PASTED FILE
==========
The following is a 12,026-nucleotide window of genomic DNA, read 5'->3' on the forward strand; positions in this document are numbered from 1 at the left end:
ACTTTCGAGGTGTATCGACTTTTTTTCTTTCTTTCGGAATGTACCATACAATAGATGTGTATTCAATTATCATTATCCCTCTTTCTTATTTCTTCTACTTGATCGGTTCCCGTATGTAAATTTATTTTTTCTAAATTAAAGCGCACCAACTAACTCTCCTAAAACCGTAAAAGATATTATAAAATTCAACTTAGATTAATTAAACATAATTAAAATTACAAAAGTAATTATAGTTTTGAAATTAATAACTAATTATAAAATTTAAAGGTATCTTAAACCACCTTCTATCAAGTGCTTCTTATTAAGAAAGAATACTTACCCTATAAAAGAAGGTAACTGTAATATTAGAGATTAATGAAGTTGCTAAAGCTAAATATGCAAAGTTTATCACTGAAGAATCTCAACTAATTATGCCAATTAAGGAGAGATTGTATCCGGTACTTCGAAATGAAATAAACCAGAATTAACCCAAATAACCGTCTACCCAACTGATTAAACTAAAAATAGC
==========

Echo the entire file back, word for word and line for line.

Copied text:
The following is a 12,026-nucleotide window of genomic DNA, read 5'->3' on the forward strand; positions in this document are numbered from 1 at the left end:
ACTTTCGAGGTGTATCGACTTTTTTTCTTTCTTTCGGAATGTACCATACAATAGATGTGTATTCAATTATCATTATCCCTCTTTCTTATTTCTTCTACTTGATCGGTTCCCGTATGTAAATTTATTTTTTCTAAATTAAAGCGCACCAACTAACTCTCCTAAAACCGTAAAAGATATTATAAAATTCAACTTAGATTAATTAAACATAATTAAAATTACAAAAGTAATTATAGTTTTGAAATTAATAACTAATTATAAAATTTAAAGGTATCTTAAACCACCTTCTATCAAGTGCTTCTTATTAAGAAAGAATACTTACCCTATAAAAGAAGGTAACTGTAATATTAGAGATTAATGAAGTTGCTAAAGCTAAATATGCAAAGTTTATCACTGAAGAATCTCAACTAATTATGCCAATTAAGGAGAGATTGTATCCGGTACTTCGAAATGAAATAAACCAGAATTAACCCAAATAACCGTCTACCCAACTGATTAAACTAAAAATAGC